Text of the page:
With a good monsoon this year inflation in food prices in India should now reduce sharply and if industry and manufacturing maintain their spurt, a total 10%+  GDP growth for 2010 -11 becomes probable.

Most Asian stocks too gained momentum on Monday. At 11.20 am today, the Sensex was trading up 293.53 points or 1.56% at 19,093.19, while Nifty was trading higher by 85.90 points or 1.52% at 5,725.95.

Europe and the US will continue to experience a prolonged period of low or choppy economic growth but this will have little impact on the growing domestic consumption of China and India. Companies selling into these nations are experiencing buoyant trading conditions.

This should be sufficient to mitigate the risks of a prolonged double-dip recession in Europe and the US  but will not be enough to avoid it.

Indian monsoon has been “good”: 10%+ growth possible

September 12, 2010

The Indian monsoon season officially lasts from June to September. When average rainfall over these 4 months is close to or slightly above the long term average ( from about -5% to about +10%), the monsoon can be termed to be “good”.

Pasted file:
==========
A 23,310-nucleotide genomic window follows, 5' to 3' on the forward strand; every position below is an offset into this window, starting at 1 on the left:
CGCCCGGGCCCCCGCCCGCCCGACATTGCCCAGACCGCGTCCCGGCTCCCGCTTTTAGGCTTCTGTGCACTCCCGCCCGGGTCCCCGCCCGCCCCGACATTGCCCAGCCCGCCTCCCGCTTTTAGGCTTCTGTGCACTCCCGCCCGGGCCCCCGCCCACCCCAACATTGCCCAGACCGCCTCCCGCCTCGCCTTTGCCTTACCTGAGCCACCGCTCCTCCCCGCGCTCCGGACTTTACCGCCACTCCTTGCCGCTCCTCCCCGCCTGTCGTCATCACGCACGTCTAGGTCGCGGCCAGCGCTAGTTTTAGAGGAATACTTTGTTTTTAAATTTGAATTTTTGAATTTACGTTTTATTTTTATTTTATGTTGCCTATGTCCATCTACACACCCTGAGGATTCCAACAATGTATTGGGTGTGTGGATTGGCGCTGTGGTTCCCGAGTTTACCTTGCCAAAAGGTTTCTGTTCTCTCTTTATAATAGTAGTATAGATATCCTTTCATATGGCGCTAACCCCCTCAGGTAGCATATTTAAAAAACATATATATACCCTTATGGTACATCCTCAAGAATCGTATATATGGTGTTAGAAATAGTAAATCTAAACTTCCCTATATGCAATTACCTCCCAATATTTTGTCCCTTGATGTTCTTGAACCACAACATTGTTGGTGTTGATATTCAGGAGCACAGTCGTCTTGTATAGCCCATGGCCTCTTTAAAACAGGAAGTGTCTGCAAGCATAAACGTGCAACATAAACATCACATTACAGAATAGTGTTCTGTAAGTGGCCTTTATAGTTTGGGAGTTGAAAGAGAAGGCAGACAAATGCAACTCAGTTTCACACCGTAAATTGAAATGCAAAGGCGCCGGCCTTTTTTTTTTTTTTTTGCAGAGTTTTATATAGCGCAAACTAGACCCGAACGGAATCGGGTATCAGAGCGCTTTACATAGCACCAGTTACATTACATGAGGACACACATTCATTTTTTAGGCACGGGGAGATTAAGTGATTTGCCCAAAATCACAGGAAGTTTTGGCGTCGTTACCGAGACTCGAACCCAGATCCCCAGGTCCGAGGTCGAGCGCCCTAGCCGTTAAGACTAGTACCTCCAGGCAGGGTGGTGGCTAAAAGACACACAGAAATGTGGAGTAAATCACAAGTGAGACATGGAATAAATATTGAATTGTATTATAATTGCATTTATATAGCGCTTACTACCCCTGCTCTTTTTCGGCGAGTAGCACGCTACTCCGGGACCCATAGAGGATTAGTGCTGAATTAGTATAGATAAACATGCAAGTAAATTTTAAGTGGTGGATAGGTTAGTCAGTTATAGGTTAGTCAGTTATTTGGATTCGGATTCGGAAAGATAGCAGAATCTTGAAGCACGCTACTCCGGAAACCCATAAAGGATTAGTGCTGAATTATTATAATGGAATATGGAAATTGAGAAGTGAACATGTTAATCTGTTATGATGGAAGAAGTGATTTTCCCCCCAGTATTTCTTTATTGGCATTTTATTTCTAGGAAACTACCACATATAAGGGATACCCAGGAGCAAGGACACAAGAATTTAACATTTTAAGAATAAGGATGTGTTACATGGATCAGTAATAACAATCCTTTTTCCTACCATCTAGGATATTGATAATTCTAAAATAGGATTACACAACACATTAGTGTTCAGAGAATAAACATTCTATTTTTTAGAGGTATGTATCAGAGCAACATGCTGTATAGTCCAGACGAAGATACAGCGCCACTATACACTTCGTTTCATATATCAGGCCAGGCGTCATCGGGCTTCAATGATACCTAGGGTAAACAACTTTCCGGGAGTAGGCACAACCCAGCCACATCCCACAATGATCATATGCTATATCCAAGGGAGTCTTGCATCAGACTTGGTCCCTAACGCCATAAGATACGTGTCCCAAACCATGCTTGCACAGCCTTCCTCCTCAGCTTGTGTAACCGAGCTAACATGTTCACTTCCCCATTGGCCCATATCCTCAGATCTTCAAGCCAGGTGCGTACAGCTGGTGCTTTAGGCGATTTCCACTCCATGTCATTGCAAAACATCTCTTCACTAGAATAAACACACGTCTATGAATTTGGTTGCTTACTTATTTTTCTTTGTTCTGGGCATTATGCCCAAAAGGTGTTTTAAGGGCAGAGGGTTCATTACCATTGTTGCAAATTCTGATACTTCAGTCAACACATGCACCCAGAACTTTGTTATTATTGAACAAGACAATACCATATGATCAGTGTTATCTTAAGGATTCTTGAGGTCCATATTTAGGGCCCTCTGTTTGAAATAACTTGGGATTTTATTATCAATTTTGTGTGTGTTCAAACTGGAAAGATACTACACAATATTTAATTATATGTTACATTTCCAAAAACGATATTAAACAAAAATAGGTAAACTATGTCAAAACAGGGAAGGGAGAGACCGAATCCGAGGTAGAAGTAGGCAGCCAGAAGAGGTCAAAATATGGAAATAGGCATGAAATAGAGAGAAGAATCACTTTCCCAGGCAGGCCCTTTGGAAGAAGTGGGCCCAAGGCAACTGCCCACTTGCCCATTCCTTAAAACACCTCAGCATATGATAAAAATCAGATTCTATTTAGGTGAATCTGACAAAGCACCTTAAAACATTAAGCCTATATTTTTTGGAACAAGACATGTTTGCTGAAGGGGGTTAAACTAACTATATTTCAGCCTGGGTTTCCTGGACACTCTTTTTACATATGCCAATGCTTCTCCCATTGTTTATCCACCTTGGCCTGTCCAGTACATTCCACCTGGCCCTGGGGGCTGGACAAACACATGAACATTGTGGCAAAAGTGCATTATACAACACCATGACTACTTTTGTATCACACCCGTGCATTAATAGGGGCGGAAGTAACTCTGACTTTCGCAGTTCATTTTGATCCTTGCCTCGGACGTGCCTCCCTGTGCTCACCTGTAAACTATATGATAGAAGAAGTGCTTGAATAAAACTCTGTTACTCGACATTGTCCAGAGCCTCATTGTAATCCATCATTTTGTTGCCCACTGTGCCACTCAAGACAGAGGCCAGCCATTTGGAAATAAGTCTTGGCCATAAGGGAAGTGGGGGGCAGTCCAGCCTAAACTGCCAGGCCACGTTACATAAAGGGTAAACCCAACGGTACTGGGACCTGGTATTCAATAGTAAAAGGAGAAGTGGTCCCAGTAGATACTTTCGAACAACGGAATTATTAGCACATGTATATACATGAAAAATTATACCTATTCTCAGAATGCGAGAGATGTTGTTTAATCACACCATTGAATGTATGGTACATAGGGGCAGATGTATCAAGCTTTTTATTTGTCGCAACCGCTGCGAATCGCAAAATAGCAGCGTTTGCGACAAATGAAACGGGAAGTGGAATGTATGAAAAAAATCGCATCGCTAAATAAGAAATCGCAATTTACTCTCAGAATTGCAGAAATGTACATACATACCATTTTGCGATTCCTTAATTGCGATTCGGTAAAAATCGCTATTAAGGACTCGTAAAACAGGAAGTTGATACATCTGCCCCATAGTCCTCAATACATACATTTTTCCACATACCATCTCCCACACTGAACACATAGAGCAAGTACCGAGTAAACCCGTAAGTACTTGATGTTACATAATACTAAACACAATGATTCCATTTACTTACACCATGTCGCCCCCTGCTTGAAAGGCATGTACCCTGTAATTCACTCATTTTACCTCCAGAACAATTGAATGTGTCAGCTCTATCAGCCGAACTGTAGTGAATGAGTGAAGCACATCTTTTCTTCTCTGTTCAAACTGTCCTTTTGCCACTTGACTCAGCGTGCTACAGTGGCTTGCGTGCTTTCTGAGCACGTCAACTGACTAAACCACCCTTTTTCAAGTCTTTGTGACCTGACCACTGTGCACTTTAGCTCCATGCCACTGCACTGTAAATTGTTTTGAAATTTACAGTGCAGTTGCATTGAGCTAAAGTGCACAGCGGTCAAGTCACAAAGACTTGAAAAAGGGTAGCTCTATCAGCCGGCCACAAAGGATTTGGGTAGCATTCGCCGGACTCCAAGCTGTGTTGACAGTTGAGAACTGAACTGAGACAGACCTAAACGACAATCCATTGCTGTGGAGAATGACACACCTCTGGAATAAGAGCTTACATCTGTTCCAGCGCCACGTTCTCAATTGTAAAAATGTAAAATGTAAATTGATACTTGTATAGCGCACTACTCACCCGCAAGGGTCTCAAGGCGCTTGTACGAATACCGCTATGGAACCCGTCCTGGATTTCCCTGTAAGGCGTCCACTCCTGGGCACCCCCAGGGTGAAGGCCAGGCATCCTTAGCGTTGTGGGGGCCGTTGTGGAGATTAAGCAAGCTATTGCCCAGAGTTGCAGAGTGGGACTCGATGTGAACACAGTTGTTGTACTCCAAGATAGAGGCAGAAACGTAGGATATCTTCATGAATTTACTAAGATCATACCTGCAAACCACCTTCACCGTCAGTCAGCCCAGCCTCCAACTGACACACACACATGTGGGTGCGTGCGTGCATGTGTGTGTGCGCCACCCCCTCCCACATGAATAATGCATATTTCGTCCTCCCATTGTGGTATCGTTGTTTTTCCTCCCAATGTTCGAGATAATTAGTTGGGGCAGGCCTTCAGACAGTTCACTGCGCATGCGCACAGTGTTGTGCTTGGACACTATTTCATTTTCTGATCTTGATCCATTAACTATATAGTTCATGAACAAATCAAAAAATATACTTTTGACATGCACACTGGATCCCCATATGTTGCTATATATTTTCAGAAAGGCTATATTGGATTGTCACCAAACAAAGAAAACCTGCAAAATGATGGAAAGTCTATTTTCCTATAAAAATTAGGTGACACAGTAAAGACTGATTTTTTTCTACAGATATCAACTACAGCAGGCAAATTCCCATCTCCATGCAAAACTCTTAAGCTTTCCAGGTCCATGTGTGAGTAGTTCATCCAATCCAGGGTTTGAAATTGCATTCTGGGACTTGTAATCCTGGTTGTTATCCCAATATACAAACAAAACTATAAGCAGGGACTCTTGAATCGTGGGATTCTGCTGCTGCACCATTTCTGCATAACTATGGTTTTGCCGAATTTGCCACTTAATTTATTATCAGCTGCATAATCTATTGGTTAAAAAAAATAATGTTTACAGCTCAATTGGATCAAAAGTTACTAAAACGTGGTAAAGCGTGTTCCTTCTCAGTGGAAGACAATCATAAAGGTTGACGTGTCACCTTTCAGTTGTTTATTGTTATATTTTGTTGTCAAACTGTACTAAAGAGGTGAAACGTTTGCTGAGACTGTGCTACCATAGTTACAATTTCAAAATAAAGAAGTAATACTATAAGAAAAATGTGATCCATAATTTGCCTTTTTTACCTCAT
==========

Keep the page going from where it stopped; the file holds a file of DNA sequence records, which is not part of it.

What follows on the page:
With 3 weeks to go rainfall is running at 1% above the long term average and has been reasonably uniform over the whole country.

Despite a steady decline in the share of agriculture and allied activities in GDP to about 14.6 percent, it continues to be the mainstay of majority of the population, of about 52 percent of the work force, and remains critical from the point of view of achieving the objectives of food security and price stability.

In 2009-10, there was a poor monsoon with rainfall being about 22% less than the long term average. Consequently the Agricultural growth rate was less than 2% (1.86%). The total GDP growth was held back to around 6%. The difference between a good monsoon year and a poor year is thought to be around 2% points for GDP:

For this year the pre-monsoon forecast was for 98% rainfall but with the La Niña conditions now prevailing, this has increased. Currently Agricultural growth (April – June  2010) is at 2.78% and the “good” monsoon is likely to see this increase sharply through the rest of the year.

Currently GDP is running at over 9% with industry and manufacturing each showing growth rates of close to 12%.

Inflation in food prices should now reduce sharply and if industry and manufacturing maintain their spurt, a total 10%+  GDP growth for 2010 -11 becomes probable.